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Catania 0:1 Juventus - Moving Past the Conspiracy BS and Talking Real Football

It was a stale, lunch-time kick off game for 25 minutes until Andrea Gervasoni decided to give the Italian newspapers and world media some more Juventus controversy to write about. You know, because we've really lacked that lately. What really mattered on Sunday, however, was how Juventus was going to respond to an extremely disappointing draw in the Champions League midweek paired with fatigue for good measure. wasn't pretty.

Vucinic happily slapping Vidal after his goal made me giggle like a 13 year old at a Biebs concert
Vucinic happily slapping Vidal after his goal made me giggle like a 13 year old at a Biebs concert
Maurizio Lagana

On a beautiful, sunny Sicilian afternoon in late October, everyone's second-favorite team in Southern Italy was welcomed in Catania for a lunch-time kick-off game that had the promise to be an exciting clash of short, fast, and rested Elefanti versus tired, Champions League-frustrated, and table-leading Bianconeri. (Soo many hyphens)

It was not to be though. One (allowed) goal, four controversial instances (I shall go into more detail here in a bit), yellow cards galore, and a whole lot of wasteful football. I haven't been this excited about a game recap since Molinaro wore a Juve jersey for 90 minutes a week! So keep reading! /s

Let's get the bullshit out of the way first.


  1. 25 min - Catania's goal - clear mistake by Gervasoni and his assistants. Definitely a goal, should never have been disallowed. Would it have meant Juve's first defeat in 48 games? Maybe, but given our team's spirit and fighting back mentality like the one against Genoa - probably not. Would it have changed the game? Absolutely. Did it mean Juventus is paying referees to fix games? No, though don't be surprised if there are some recorded phone calls on some hard drive somewhere that prove nothing but will be instrumental in accusing Juve of doing just that. We know the drill, everyone.
  2. 47 min - Bendtner called offside - the reason I wanted to bring this to everyone's attention is to show the closeness of the offside call on a potential one-on-one goal-scoring opportunity. If you look at the following screenshot, you would think Nicklas was on line with the last defender, which would've put him onside. Still, it was called offside and no one raised any stinks or anything. These calls are close, and the refs are human. On to the next one.
    Bendtner Offside Catania Juventus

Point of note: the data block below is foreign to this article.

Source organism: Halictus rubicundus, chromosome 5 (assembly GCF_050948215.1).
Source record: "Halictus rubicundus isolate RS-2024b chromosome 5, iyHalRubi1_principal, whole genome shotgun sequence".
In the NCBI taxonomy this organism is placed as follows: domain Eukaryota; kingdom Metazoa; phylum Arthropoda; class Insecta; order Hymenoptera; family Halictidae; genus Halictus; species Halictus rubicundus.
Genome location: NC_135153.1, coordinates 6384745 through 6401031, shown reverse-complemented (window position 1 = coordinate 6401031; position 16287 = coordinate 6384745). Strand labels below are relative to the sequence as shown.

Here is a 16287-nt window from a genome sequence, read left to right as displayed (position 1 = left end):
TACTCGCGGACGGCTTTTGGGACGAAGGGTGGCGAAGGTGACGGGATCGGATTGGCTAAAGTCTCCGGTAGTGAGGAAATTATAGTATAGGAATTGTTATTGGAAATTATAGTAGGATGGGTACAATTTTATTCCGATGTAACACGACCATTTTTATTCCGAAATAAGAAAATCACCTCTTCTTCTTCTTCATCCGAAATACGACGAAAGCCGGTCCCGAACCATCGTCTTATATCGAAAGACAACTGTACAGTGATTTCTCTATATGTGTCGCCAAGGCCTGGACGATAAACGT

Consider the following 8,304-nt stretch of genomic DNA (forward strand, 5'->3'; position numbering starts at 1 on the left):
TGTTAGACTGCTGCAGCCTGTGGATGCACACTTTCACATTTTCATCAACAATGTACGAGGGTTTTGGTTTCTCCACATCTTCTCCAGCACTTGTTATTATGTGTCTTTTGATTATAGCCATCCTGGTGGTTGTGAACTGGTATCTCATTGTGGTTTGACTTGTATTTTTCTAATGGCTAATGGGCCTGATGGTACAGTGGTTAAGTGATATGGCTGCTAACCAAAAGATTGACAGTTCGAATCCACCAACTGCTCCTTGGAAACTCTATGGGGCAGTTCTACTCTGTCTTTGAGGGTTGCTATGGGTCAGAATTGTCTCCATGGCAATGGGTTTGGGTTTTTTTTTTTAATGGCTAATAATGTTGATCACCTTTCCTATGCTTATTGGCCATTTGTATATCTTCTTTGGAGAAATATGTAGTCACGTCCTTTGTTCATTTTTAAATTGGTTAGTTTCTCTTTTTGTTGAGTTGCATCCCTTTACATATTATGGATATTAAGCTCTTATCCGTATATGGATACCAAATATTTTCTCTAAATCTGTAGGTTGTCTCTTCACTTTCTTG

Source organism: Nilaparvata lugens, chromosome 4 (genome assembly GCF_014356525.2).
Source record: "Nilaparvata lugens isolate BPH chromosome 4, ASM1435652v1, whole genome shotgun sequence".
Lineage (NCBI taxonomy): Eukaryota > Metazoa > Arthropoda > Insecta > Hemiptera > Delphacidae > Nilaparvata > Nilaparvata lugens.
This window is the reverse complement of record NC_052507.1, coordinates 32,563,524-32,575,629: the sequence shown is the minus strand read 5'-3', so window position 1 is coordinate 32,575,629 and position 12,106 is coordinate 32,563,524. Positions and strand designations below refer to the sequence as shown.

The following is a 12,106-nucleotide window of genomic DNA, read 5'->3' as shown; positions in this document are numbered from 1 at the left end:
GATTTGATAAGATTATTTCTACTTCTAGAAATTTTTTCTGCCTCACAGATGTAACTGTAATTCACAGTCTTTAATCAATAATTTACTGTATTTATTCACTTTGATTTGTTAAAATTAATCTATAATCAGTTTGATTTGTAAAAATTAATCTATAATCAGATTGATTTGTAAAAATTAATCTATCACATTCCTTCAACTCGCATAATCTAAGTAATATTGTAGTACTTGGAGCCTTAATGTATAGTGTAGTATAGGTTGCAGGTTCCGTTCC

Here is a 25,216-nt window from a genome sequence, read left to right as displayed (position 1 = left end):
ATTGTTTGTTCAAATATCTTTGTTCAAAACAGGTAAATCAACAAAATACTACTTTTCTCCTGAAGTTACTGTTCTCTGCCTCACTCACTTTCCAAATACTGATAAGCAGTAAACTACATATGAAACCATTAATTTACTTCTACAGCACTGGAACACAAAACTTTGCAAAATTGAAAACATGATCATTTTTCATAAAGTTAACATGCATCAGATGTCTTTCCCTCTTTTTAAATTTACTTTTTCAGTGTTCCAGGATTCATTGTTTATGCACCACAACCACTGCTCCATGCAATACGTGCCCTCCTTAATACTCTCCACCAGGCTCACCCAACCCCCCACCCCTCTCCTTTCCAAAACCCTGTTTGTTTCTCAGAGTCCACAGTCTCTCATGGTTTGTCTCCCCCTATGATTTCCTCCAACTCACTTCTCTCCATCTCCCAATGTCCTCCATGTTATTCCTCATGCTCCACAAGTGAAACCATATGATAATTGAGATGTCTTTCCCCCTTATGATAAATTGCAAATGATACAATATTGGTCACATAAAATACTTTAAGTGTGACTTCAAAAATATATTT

3. 57 min - Juventus' goal - At first I thought Bendtner was on line with the last defender when Mirko played him through, but upon review it looked like he was a half foot offside. Again, one half-foot decision goes against us, another for.
  4. 67 min - Marchese's red card - honestly, this is not really a controversy since his handball was blatantly, obviously intentional. Automatic second yellow, automatic red.
One last thing about this controversy and then I'm done beating this fossil of a horse. This shit WILL NOT CHANGE in Italy. It is so deeply rooted not only in Italy's fans' mentality, but in all of us around the world as well. The history of the clubs and Serie A gives the teams meaning and authenticity, but it is also a demon that will inspire hatred and scathing attacks among the teams for at least mine and your lifetime. I would bet our kids lifetime as well.

So, despite it being easy to say this now - please, do not fall for any of this shit. Not only when Juventus wins the ref decisions, but also when we lose because of them. Chalk it up to human error of the game, or a little bit of Italian seasoning bias, or what else have you. It's not worth any of our time and efforts really. If after last year, when Juventus absolutely dominated Serie A undefeated and did it by showing it every game on the pitch, we still get incredible flack for the first bad referee decision in our favor, then it really is just not worth it. Haters gonna hate, winners gonna win. Fino alla fine!

Now, a quick look at Juve's ludicrous display and whatever the hell Alessio was thinking bringing Giovinco on so early late.

Like the game last weekend against Napoli, our Bianconeri were up against a team that played seemingly an identical 3-5-2 formation on paper. In reality, Catania's midfield was a lot less organized than Napoli's which allowed Pirlo, Pogba, and Vidal a lot more time on the ball.

Defensively, Conte set up our tired backline a bit deeper to take away the pace of the Catania forwards. As a result, Chiellini and Barzagli in particular dominated their duels with little concern about leaving huge gaps behind. Plus, the ability of our midfield trio to actually do most of the set up in attack allowed our center backs to stay back, get rest, yet still be first to the ball on most of Catania's long balls forward.

Offensively, with Pogba and Bendtner coming in for Marchisio and Giovinco, the team never found the right flow and rhythm we usually see from the Old Lady. Stuck somewhere between the short, through-ball passing game usually deployed with la Formica Atomica and the more direct, floating crosses in the box style with Bendtner in the box, Juventus' display was a clear, 90 minute experiment of having the Dane as the most out and out striker. Luckily for him and all of us, we fortuitously came out with the 3 points.


Buffon: 6.5 - I was initially surprised that he didn't dive to deflect the ball to a corner kick on Catania's disallowed goal, but after seeing it a few times he looked like he was expecting a defender to clear the ball and reacted late to the ball in his low left corner. Nonetheless, Gigi had a decent game with little to clean up in the back.

Barzagli: 7 - As mentioned above, Andrea did a heck of a job against the smaller, much faster Gomez for most of the match. Our entire defense really narrowed down the space in which Catania attackers like to run and Barzagli was always dominant in the air making sure both bases were covered.

Bonucci: 6.5 - I gave him a very generous, Ivo-man-of-match little trophy after the Napoli game, but there won't be one with the Catania game and date on it for the badass that is Leonardo. He still had a solid game, making a couple great tackles and interceptions, which is really all we need of him at the moment. If one's looking at consistency, I think he's finally finding it. Let's hope I don't jinx him.